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Mixing Mate stirs and pours paint without any mess


November 30, 2012

The Mixing Mate attaches to a paint can to easily stir paint, pour it out smoothly, and even seal it for later

The Mixing Mate attaches to a paint can to easily stir paint, pour it out smoothly, and even seal it for later

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Aside from professional painters, it's a sure bet that painting can be a cumbersome and messy chore for most people. That's why hardware retailer Rockler has created the Mixing Mate Paint Lid, which attaches to a paint can to easily stir the paint, pour it out smoothly, and even seal it for later.

The Mixing Mate attaches to any standard quart (946 ml)-sized paint can using twisting cam clamps to lock it in place and prevent any leaks. Turning the crank on top spins the auger-shaped blade inside the can, which lifts any pigment from the bottom and mixes it quickly and thoroughly. Then, the paint can be poured cleanly from the spout while holding the pistol grip handle and pushing a lever – which looks much more comfortable than dealing with the metal wire most paint cans use for a handle.

Finally, once you're done, the spout seals up tightly with a spring so it can be stored away for another time. The whole device is also composed of mostly non-metal materials so solvents won't affect it, and it breaks apart into multiple pieces for easier cleaning.

Rockler is now selling the quart-sized Mixing Mate Paint Lid through its online store for US$14.99 each, with a gallon (3.8-liter)-sized version expected in February 2013 for $19.95.

Source: Rockler via Uncrate

About the Author
Jonathan Fincher Jonathan grew up in Norway, China, and Trinidad before graduating film school and becoming an online writer covering green technology, history and design, as well as contributing to video game news sites like Filefront and 1Up. He currently resides in Texas, where his passions include video games, comics, and boring people who don't want to talk about either of those things. All articles by Jonathan Fincher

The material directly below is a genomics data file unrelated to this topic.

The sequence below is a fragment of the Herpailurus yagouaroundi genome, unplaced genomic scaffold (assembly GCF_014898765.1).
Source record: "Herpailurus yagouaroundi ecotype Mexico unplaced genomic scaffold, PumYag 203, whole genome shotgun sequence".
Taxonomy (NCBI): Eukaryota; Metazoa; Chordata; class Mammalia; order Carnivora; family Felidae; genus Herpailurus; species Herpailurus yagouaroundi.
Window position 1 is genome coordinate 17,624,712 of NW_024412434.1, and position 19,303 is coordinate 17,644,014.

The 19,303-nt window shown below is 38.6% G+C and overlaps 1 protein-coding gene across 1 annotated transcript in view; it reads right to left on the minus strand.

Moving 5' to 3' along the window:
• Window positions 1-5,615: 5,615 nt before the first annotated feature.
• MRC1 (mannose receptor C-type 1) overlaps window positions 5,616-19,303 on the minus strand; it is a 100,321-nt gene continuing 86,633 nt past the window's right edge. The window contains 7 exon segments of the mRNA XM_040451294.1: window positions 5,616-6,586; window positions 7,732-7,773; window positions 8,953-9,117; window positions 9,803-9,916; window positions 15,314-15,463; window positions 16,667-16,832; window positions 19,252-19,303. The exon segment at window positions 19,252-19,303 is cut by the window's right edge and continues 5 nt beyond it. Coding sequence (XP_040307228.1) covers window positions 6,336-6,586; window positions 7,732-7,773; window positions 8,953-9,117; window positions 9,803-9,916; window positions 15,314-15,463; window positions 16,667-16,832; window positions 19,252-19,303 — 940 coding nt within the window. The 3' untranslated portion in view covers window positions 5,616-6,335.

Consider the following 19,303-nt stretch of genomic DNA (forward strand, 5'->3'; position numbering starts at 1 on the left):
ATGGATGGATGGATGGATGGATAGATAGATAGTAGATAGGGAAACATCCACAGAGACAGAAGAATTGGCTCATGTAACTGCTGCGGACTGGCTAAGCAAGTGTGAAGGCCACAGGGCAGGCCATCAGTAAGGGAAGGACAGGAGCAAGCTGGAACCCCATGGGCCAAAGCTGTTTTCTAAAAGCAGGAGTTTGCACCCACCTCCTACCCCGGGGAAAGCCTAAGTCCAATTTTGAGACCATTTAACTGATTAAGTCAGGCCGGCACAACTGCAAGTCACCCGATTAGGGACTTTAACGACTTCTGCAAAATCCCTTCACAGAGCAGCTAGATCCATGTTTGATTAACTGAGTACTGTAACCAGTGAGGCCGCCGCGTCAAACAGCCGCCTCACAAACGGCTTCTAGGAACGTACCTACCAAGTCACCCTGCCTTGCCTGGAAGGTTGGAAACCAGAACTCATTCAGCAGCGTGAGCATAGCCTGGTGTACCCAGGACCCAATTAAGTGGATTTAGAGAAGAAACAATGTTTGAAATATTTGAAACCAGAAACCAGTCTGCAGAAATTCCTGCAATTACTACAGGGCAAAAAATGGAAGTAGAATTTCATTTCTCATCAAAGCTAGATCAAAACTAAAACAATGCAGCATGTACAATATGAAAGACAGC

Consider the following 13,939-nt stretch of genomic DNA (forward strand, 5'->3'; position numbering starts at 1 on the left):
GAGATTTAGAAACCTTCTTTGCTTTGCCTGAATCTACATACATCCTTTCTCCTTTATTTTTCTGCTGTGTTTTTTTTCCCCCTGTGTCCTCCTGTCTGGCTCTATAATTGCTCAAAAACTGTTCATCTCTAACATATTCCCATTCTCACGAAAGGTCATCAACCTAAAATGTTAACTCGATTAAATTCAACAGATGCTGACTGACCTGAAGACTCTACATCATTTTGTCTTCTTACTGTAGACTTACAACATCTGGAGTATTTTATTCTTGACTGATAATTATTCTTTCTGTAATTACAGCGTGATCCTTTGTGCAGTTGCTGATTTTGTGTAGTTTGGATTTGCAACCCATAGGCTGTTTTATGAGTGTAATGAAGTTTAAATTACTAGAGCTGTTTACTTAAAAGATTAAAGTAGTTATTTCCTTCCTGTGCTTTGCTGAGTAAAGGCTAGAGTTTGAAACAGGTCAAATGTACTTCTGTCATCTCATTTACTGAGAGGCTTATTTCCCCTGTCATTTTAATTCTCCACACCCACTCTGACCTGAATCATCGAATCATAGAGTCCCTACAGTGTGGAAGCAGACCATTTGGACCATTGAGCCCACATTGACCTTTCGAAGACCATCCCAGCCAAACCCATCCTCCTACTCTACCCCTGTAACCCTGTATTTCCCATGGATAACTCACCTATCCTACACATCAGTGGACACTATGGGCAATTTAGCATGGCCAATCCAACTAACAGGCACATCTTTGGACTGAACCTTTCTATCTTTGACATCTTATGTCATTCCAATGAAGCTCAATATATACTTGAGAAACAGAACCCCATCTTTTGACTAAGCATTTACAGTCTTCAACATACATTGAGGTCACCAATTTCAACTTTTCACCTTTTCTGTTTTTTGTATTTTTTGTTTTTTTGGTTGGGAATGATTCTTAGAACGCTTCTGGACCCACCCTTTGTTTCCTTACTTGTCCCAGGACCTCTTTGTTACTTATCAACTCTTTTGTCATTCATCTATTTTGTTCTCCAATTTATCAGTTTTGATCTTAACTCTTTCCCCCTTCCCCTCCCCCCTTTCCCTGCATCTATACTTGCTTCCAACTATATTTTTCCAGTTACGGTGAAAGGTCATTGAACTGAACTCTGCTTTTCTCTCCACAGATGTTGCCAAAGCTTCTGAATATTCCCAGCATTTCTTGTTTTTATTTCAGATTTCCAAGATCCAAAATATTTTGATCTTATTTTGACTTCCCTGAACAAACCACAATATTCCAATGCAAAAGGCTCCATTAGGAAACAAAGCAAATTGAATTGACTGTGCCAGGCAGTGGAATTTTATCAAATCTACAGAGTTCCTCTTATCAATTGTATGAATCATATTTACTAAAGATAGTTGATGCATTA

Hate to pour paint on your parade, but this has been our for a long while. Granted before it wasn't marketed towards anyone, but focused on body shops. but, still, pretty much the exact same thing, been around for a few years. Made by the company 3M, called the Fillon Agitator Paint mixing lid


I used to work at a body shop, and yes, we had these style of lids.

But It's cool that this company is making them for the everyday home folk, at a decent price, but I still don't think it will sell well, because non-professional painters have no reason to buy this.

I think companies like Dutch Boy have the right idea, in simply re-designing the jug. But for the normal metal tin can ones you can buy a 99 cent plastic edge that makes pouring a drip free process, and since it's just a buck, you can decide if it's worth cleaning it for future use, or just throwing it away.

Good luck to this company, and I'll be surprised if it sells good.

Derek Howe

This makes painting harder. The worst part is cleaning and this only adds to that list besides having to store it when you don't want to use it. Besides that the mixer does not touch the bottom so it's not as efficient as a stick. On top of it all if you can't pour paint out of a can your too clutsy to paint anything.

The Hoff

This is very nice! Atleast, you can mix with different colors without a mess. That is less work.

Cassandra Rothman

Professionals using this more than 20 years !

Vilmantas Juknevicius

Rockler is mainly a woodworking tool company, and the quart can size makes me suspect that the target audience here are people using stains, urethane coats, and oil based finishes. These products that tend to be expensive (for finishes and paints) and used in low volume (for furniture rather than walls) so a long term, lowish cost lid that makes stirring, pouring, and storage (all harder with more viscous finishes) an easy task is a good idea.

Charles Bosse

This could be a good product, although I suspect that the sliding spout cap might get stuck if the paint were allowed to dry on it. But a sentence in the article stood out to me, "The whole device is also composed of mostly non-metal materials so solvents won't affect it,". The author aught to brush up on his chemistry. Solvents for the most part don't effect metals, but many will dissolve or soften many plastics. My guess is that the plastics used in this lid are solvent resistant, but I would be hesitant to clean it with something harsh like acetone.

Siegfried Gust

Can it be used for martini's stirred not shaken?

Layne Nelson
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